A growing collection of in-depth interviews with people of all ages and backgrounds, whose stories about the legacy and changing nature of Yiddish language and culture offer a rich and complex chronicle of Jewish identity.
The Uniqueness of Yiddish Theatre
Diane Cypkin, professor at Pace University and performer, remembers how during her production of a Yiddish play the audience began singing the lyrics to the the Jewish folk melody that accompanied a scene change.
This is an excerpt from an oral history with Diane Cypkin.
This excerpt is in English.
Diane Cypkin was born in Münich, Germany in 1948.
This interview is part of the Yiddish and the Arts: musicians, actors, and artists series.
Other video highlights from this oral history
The Uniqueness of Yiddish Theatre1 minute 37 seconds
Prewar Jewish Life in Kovno, Lithuania2 minutes 8 seconds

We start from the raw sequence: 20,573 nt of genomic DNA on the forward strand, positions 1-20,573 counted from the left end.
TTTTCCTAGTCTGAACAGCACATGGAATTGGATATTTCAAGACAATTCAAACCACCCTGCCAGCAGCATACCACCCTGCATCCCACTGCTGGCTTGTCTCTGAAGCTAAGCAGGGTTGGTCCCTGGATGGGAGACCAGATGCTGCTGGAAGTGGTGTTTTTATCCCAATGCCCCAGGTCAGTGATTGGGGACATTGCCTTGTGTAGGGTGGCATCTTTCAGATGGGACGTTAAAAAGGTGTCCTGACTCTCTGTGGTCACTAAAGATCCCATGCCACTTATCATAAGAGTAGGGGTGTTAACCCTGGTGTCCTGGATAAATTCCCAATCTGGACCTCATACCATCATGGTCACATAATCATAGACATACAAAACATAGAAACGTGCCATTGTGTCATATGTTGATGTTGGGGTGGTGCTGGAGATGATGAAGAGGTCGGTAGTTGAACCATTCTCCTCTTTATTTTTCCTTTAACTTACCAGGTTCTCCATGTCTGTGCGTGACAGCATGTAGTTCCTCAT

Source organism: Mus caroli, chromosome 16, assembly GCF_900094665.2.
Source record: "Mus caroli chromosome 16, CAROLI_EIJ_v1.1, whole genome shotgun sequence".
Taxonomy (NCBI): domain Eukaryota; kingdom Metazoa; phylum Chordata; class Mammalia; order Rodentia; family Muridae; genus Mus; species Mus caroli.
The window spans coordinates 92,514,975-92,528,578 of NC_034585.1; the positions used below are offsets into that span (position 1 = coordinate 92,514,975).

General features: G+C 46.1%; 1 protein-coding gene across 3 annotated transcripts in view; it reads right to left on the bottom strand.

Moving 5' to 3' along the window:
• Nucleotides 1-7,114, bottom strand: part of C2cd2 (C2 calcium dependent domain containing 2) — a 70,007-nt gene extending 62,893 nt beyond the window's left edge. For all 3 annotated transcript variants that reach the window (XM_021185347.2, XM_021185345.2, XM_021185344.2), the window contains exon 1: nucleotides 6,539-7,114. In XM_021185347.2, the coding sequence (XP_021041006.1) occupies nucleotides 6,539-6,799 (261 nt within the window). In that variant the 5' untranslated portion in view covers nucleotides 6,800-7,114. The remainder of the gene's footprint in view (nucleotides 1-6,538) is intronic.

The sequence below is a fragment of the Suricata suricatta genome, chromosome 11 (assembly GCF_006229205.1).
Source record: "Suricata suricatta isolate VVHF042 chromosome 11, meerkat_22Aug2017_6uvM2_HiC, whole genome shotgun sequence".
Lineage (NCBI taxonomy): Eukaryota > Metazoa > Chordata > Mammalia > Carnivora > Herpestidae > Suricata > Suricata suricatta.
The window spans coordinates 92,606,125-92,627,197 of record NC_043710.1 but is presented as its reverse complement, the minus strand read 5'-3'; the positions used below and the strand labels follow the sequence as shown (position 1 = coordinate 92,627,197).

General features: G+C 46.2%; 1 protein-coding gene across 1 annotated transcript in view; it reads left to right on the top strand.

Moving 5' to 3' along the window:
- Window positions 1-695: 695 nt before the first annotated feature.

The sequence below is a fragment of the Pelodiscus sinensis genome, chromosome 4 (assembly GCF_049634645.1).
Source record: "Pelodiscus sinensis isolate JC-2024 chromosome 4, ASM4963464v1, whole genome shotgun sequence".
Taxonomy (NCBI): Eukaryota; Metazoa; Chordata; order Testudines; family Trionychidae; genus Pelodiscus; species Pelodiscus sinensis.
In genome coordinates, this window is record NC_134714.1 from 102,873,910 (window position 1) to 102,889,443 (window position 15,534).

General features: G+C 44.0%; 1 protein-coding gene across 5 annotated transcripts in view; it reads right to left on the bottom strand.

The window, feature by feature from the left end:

Surviving a Nazi Massacre: the "Great Aktion" of October 1941 in Kovne2 minutes 9 seconds
My Father Wrote Songs While In The Kovno Ghetto2 minutes 10 seconds
My First Job Performing in Yiddish Theatre2 minutes 25 seconds
"It Was Good to Be On His Good Side...In Case": Lighting the Shabbes Candles1 minute 11 seconds
Performing Alongside Joseph Buloff in "Yoshke Muzikant"1 minute 5 seconds
Performing My Molly Picon Show All Over the U.S. - Even in Montana3 minutes 23 seconds
The Endurance of Yiddish1 minute 46 seconds
Getting Married on the Yiddish Stage58 seconds
Crossing Over From The Yiddish to English Theatrical World1 minute 12 seconds
Discovering the Family's Fate During the Holocaust1 minute 19 seconds
Surviving the Kovno Ghetto5 minutes 38 seconds
More information about this oral history excerpt
About the Wexler Oral History Project
Since 2010, the Yiddish Book Center’s Wexler Oral History Project has recorded more than 500 in-depth video interviews that provide a deeper understanding of the Jewish experience and the legacy and changing nature of Yiddish language and culture.
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